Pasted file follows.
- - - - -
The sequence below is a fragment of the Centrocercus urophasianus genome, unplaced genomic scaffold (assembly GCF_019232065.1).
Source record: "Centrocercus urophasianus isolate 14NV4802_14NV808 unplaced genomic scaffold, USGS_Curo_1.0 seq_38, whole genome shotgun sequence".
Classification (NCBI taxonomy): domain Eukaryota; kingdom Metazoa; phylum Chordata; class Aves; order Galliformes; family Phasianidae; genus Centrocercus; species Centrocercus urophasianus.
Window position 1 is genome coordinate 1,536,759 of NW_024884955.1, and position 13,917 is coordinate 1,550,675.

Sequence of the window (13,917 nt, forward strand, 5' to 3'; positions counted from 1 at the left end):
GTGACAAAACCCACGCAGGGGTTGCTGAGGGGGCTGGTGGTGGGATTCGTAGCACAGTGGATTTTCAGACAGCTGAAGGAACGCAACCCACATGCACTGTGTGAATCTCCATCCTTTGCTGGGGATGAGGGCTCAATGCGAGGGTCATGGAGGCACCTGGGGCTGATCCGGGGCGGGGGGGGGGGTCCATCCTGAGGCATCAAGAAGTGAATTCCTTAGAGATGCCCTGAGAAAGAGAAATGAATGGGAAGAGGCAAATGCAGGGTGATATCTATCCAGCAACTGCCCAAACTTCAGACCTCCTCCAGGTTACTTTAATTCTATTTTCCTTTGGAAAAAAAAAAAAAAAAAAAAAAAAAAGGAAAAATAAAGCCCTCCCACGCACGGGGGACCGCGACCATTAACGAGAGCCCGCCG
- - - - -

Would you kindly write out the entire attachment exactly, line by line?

The sequence below is a fragment of the Centrocercus urophasianus genome, unplaced genomic scaffold (assembly GCF_019232065.1).
Source record: "Centrocercus urophasianus isolate 14NV4802_14NV808 unplaced genomic scaffold, USGS_Curo_1.0 seq_38, whole genome shotgun sequence".
Classification (NCBI taxonomy): domain Eukaryota; kingdom Metazoa; phylum Chordata; class Aves; order Galliformes; family Phasianidae; genus Centrocercus; species Centrocercus urophasianus.
Window position 1 is genome coordinate 1,536,759 of NW_024884955.1, and position 13,917 is coordinate 1,550,675.

Sequence of the window (13,917 nt, forward strand, 5' to 3'; positions counted from 1 at the left end):
GTGACAAAACCCACGCAGGGGTTGCTGAGGGGGCTGGTGGTGGGATTCGTAGCACAGTGGATTTTCAGACAGCTGAAGGAACGCAACCCACATGCACTGTGTGAATCTCCATCCTTTGCTGGGGATGAGGGCTCAATGCGAGGGTCATGGAGGCACCTGGGGCTGATCCGGGGCGGGGGGGGGGGTCCATCCTGAGGCATCAAGAAGTGAATTCCTTAGAGATGCCCTGAGAAAGAGAAATGAATGGGAAGAGGCAAATGCAGGGTGATATCTATCCAGCAACTGCCCAAACTTCAGACCTCCTCCAGGTTACTTTAATTCTATTTTCCTTTGGAAAAAAAAAAAAAAAAAAAAAAAAAAGGAAAAATAAAGCCCTCCCACGCACGGGGGACCGCGACCATTAACGAGAGCCCGCCG